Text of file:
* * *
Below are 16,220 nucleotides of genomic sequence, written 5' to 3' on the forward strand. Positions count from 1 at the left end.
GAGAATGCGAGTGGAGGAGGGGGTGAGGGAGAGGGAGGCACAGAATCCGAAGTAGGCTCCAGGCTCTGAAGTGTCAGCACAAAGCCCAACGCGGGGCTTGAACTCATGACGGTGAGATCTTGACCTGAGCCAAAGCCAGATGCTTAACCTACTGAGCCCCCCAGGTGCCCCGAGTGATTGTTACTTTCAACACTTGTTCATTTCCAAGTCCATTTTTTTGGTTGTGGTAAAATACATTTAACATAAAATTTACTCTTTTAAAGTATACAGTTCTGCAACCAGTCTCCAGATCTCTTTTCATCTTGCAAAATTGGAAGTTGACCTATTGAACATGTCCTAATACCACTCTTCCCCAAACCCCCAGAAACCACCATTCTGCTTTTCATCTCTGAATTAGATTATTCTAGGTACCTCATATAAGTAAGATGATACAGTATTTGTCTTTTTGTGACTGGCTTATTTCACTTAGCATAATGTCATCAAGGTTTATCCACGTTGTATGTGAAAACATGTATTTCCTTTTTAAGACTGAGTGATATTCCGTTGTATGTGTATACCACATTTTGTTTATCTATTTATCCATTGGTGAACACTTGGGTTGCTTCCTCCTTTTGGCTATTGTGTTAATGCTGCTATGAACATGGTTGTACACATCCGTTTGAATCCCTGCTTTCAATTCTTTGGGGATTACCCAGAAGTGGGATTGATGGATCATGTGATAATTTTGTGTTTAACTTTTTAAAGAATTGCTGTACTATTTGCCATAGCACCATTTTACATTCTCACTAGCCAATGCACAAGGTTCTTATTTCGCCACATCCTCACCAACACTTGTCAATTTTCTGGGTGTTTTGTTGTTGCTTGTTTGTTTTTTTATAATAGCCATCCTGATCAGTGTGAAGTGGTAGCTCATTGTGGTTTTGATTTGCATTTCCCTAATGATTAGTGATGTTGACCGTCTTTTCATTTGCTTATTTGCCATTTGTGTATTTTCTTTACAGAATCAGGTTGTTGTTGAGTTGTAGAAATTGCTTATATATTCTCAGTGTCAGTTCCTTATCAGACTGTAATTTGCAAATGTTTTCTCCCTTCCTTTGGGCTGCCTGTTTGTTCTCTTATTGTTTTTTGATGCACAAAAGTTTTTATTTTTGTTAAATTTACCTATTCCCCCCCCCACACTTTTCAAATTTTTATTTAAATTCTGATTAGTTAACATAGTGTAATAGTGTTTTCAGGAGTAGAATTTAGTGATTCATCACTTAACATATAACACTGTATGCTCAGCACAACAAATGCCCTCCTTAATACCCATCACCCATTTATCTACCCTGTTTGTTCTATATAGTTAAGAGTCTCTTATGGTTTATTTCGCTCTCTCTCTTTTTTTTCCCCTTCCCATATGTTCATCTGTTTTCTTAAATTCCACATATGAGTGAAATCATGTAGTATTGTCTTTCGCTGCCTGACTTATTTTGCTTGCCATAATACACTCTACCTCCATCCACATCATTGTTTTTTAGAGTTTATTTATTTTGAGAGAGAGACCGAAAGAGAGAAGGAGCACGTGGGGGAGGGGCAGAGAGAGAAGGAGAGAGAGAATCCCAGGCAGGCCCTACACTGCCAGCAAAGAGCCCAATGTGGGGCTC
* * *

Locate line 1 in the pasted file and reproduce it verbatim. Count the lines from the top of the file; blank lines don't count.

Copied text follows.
Below are 16,220 nucleotides of genomic sequence, written 5' to 3' on the forward strand. Positions count from 1 at the left end.